the coronavirus crisis
After falling short on its Fourth of July goal, the Biden administration is facing "few remaining options" for significantly boosting the COVID-19 vaccination rate in the United States, officials told Politico.
President Biden's administration "is running out of ideas for jumpstarting the pace of coronavirus vaccinations," Politico reported, with officials predicting a "grinding effort" to get more Americans vaccinated that may last months.
"We are under no illusions that each person in this stage will take longer to reach," a senior administration official told Politico. "The first 180 million were much easier than the next 5 million."
The report comes after the Biden administration narrowly fell short on its goal to vaccinate 70 percent of American adults with at least one dose by July 4, as about 67 percent of U.S. adults had received a COVID-19 vaccine dose by then, CBS News reports. Former acting Centers for Disease Control and Prevention Director Richard Besser told Politico that "we were spoiled in a sense by the early numbers," as they "represented all of this pent-up demand for the vaccine," but "there is a core group in every segment that has lower vaccination rates where there's just not going to be any movement."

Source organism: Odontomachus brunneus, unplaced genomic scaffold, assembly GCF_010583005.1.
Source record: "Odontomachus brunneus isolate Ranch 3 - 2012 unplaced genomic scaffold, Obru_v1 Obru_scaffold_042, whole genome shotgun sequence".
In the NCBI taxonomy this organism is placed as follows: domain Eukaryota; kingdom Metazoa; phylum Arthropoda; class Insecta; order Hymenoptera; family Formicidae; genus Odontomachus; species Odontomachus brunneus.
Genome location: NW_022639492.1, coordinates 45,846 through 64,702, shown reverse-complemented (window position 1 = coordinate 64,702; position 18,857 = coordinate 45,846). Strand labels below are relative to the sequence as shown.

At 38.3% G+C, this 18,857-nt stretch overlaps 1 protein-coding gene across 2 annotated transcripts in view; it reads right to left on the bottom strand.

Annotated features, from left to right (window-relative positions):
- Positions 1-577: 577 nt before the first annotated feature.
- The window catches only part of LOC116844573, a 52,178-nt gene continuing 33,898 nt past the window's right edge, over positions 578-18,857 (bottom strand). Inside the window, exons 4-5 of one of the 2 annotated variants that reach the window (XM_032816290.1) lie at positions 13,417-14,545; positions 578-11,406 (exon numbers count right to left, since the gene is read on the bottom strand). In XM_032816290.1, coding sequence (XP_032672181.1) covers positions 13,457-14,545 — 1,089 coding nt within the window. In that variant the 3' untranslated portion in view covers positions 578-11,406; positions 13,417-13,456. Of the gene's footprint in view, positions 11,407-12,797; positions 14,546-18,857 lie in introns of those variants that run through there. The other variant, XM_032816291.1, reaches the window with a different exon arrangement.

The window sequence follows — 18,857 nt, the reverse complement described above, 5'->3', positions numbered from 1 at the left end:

The Biden administration is "strategizing over how to manage a nation" where parts of the country will face "periodic outbreaks" of COVID-19, with its expectation being that the vaccination effort will eventually "fade into the background," Politico writes. Biden recently said officials need to be "literally knocking on doors" to "get help to the remaining people" who haven't been vaccinated, and according to Politico, federal officials have been meeting with school associations to urge them to make schools vaccination sites.
At the same time, Politico reports that numerous federal and state officials in interviews acknowledged that their outreach efforts aren't "likely to supercharge vaccination rates." Read more at Politico.